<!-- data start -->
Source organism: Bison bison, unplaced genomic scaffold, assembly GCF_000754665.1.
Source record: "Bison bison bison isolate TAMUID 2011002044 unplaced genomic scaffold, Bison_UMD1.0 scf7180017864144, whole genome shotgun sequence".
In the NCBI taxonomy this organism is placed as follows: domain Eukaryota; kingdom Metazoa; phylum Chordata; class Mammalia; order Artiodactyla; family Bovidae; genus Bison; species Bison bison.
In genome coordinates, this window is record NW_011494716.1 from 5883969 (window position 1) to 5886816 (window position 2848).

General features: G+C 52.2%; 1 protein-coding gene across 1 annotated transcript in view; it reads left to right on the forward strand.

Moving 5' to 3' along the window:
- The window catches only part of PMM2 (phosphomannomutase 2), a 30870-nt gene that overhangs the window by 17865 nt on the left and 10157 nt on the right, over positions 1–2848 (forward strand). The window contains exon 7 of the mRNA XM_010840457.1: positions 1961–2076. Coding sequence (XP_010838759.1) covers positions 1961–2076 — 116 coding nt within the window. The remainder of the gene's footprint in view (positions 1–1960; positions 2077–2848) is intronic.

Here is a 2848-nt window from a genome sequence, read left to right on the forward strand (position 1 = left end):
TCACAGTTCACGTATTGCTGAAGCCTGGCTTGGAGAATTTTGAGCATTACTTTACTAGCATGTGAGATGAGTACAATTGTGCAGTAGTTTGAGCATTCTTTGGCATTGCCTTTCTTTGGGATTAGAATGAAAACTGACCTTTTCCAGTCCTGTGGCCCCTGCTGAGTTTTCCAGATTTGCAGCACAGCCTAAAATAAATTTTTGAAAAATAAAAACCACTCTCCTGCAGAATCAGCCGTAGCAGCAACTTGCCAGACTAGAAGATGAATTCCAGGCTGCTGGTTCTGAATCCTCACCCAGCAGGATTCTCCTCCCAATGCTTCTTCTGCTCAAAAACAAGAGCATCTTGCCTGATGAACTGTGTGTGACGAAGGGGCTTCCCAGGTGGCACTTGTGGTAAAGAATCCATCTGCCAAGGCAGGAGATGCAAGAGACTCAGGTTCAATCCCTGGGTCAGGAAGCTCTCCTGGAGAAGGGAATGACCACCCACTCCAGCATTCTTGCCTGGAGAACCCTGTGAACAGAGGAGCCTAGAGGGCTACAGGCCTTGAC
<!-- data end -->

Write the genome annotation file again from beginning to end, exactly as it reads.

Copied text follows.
Source organism: Bison bison, unplaced genomic scaffold, assembly GCF_000754665.1.
Source record: "Bison bison bison isolate TAMUID 2011002044 unplaced genomic scaffold, Bison_UMD1.0 scf7180017864144, whole genome shotgun sequence".
In the NCBI taxonomy this organism is placed as follows: domain Eukaryota; kingdom Metazoa; phylum Chordata; class Mammalia; order Artiodactyla; family Bovidae; genus Bison; species Bison bison.
In genome coordinates, this window is record NW_011494716.1 from 5883969 (window position 1) to 5886816 (window position 2848).

General features: G+C 52.2%; 1 protein-coding gene across 1 annotated transcript in view; it reads left to right on the forward strand.

Moving 5' to 3' along the window:
- The window catches only part of PMM2 (phosphomannomutase 2), a 30870-nt gene that overhangs the window by 17865 nt on the left and 10157 nt on the right, over positions 1–2848 (forward strand). The window contains exon 7 of the mRNA XM_010840457.1: positions 1961–2076. Coding sequence (XP_010838759.1) covers positions 1961–2076 — 116 coding nt within the window. The remainder of the gene's footprint in view (positions 1–1960; positions 2077–2848) is intronic.

Here is a 2848-nt window from a genome sequence, read left to right on the forward strand (position 1 = left end):
TCACAGTTCACGTATTGCTGAAGCCTGGCTTGGAGAATTTTGAGCATTACTTTACTAGCATGTGAGATGAGTACAATTGTGCAGTAGTTTGAGCATTCTTTGGCATTGCCTTTCTTTGGGATTAGAATGAAAACTGACCTTTTCCAGTCCTGTGGCCCCTGCTGAGTTTTCCAGATTTGCAGCACAGCCTAAAATAAATTTTTGAAAAATAAAAACCACTCTCCTGCAGAATCAGCCGTAGCAGCAACTTGCCAGACTAGAAGATGAATTCCAGGCTGCTGGTTCTGAATCCTCACCCAGCAGGATTCTCCTCCCAATGCTTCTTCTGCTCAAAAACAAGAGCATCTTGCCTGATGAACTGTGTGTGACGAAGGGGCTTCCCAGGTGGCACTTGTGGTAAAGAATCCATCTGCCAAGGCAGGAGATGCAAGAGACTCAGGTTCAATCCCTGGGTCAGGAAGCTCTCCTGGAGAAGGGAATGACCACCCACTCCAGCATTCTTGCCTGGAGAACCCTGTGAACAGAGGAGCCTAGAGGGCTACAGGCCTTGAC